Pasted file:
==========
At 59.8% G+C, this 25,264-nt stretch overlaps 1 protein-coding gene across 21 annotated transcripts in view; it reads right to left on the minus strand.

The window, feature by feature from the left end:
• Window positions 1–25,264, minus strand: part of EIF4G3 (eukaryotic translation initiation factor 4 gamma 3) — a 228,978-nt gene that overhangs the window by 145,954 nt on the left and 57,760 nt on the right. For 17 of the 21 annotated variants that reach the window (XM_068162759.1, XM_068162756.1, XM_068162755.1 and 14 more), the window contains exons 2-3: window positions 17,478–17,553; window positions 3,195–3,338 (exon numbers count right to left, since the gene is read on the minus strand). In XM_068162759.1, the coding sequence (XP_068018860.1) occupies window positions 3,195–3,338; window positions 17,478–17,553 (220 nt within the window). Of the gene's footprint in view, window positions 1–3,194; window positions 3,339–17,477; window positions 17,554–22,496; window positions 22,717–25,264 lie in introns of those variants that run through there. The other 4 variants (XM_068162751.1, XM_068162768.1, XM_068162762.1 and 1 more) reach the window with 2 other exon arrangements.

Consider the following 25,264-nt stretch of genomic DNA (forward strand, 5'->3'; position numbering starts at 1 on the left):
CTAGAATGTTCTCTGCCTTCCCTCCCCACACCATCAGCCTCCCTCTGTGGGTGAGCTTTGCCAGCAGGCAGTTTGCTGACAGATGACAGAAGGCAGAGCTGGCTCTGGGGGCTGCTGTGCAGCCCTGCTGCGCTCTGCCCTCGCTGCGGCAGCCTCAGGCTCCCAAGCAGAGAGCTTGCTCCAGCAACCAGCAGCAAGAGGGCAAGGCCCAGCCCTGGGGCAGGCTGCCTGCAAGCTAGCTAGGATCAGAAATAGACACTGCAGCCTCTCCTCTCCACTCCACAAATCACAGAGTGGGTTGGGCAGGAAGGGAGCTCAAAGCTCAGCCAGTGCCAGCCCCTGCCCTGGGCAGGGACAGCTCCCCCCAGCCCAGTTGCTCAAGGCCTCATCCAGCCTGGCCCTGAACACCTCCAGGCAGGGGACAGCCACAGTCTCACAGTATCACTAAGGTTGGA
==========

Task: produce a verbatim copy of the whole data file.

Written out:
At 59.8% G+C, this 25,264-nt stretch overlaps 1 protein-coding gene across 21 annotated transcripts in view; it reads right to left on the minus strand.

The window, feature by feature from the left end:
• Window positions 1–25,264, minus strand: part of EIF4G3 (eukaryotic translation initiation factor 4 gamma 3) — a 228,978-nt gene that overhangs the window by 145,954 nt on the left and 57,760 nt on the right. For 17 of the 21 annotated variants that reach the window (XM_068162759.1, XM_068162756.1, XM_068162755.1 and 14 more), the window contains exons 2-3: window positions 17,478–17,553; window positions 3,195–3,338 (exon numbers count right to left, since the gene is read on the minus strand). In XM_068162759.1, the coding sequence (XP_068018860.1) occupies window positions 3,195–3,338; window positions 17,478–17,553 (220 nt within the window). Of the gene's footprint in view, window positions 1–3,194; window positions 3,339–17,477; window positions 17,554–22,496; window positions 22,717–25,264 lie in introns of those variants that run through there. The other 4 variants (XM_068162751.1, XM_068162768.1, XM_068162762.1 and 1 more) reach the window with 2 other exon arrangements.

Consider the following 25,264-nt stretch of genomic DNA (forward strand, 5'->3'; position numbering starts at 1 on the left):
CTAGAATGTTCTCTGCCTTCCCTCCCCACACCATCAGCCTCCCTCTGTGGGTGAGCTTTGCCAGCAGGCAGTTTGCTGACAGATGACAGAAGGCAGAGCTGGCTCTGGGGGCTGCTGTGCAGCCCTGCTGCGCTCTGCCCTCGCTGCGGCAGCCTCAGGCTCCCAAGCAGAGAGCTTGCTCCAGCAACCAGCAGCAAGAGGGCAAGGCCCAGCCCTGGGGCAGGCTGCCTGCAAGCTAGCTAGGATCAGAAATAGACACTGCAGCCTCTCCTCTCCACTCCACAAATCACAGAGTGGGTTGGGCAGGAAGGGAGCTCAAAGCTCAGCCAGTGCCAGCCCCTGCCCTGGGCAGGGACAGCTCCCCCCAGCCCAGTTGCTCAAGGCCTCATCCAGCCTGGCCCTGAACACCTCCAGGCAGGGGACAGCCACAGTCTCACAGTATCACTAAGGTTGGA